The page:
Cell growth can be suppressed by stressful environments, but the role of stress pathways in this process is largely unknown. Here we show that a cascade of p38? mitogen-activated protein kinase (MAPK) and p38-regulated/activated kinase (PRAK) plays a role in energy-starvation-induced suppression of mammalian target of rapamycin (mTOR), and that energy starvation activates the p38?-PRAK cascade. Depletion of p38? or PRAK diminishes the suppression of mTOR complex 1 (mTORC1) and reduction of cell size induced by energy starvation. We show that p38?-PRAK operates independently of the known mTORC1 inactivation pathways--phosphorylation of tuberous sclerosis protein 2 (TSC2) and Raptor by AMP-activated protein kinase (AMPK)--and surprisingly, that PRAK directly regulates Ras homologue enriched in brain (Rheb), a key component of the mTORC1 pathway, by phosphorylation. Phosphorylation of Rheb at Ser 130 by PRAK impairs the nucleotide-binding ability of Rheb and inhibits Rheb-mediated mTORC1 activation. The direct regulation of Rheb by PRAK integrates a stress pathway with the mTORC1 pathway in response to energy depletion.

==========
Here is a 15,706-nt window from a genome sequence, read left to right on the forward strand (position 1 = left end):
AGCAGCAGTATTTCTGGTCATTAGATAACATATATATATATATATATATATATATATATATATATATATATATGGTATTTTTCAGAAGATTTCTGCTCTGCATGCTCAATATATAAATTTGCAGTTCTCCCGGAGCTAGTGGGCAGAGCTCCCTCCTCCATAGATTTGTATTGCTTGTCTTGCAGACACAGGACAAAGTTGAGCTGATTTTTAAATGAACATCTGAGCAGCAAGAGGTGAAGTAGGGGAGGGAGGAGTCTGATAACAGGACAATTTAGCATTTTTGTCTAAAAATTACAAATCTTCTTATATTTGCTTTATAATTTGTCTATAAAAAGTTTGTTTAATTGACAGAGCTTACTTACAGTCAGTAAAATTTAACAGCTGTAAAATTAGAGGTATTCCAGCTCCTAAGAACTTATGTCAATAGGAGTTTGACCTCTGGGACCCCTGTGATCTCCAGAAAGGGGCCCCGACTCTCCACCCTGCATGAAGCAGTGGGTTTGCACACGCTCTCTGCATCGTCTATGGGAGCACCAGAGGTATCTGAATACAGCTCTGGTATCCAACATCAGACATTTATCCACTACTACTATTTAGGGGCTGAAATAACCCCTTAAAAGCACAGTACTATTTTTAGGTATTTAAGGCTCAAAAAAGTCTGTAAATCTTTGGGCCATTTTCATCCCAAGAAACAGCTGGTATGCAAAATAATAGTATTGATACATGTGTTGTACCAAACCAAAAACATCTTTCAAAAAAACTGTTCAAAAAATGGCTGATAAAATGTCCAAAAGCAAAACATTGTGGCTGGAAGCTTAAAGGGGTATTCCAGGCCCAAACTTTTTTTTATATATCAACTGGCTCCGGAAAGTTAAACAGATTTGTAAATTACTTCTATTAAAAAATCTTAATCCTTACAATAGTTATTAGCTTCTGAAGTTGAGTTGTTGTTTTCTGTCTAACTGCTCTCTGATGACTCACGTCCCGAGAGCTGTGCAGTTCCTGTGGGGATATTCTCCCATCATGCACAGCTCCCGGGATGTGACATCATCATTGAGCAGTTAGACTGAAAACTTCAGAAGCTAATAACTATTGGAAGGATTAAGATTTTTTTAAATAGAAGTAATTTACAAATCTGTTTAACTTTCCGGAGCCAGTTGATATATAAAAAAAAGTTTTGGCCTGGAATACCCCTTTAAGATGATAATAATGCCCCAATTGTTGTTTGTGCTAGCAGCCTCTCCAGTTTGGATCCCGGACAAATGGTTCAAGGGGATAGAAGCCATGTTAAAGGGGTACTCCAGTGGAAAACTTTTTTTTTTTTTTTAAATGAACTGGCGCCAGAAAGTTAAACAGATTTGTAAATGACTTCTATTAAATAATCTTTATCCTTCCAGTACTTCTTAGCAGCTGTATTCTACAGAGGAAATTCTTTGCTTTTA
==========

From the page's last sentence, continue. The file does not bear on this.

Pseudohypoparathyroidism type Ia (PHP Ia) is defined as a series of disorders characterized by multihormone resistance in end-organs and Albright hereditary osteodystrophy (AHO) phenotype. PHP Ia is caused by heterozygous inactivating mutations in GNAS, which encodes the stimulatory G-protein alpha subunit (Gsa). A patient with typical clinical manifestations of pseudohypoparathyroidism (PHP) (round face, short stature, centripetal obesity, brachydactyly, and multi-hormone resistance: parathyroid hormone (PTH), thyroid-stimulating hormone (TSH), and gonadotropins) presented at our center. The sequence of the GNAS gene from the patient and her families revealed a novel missense mutation (Y318H) in the proband and her mother. An in vitro Gsa functional study showed that Gsa function was significantly impaired. These results stress the importance of GNAS gene investigation.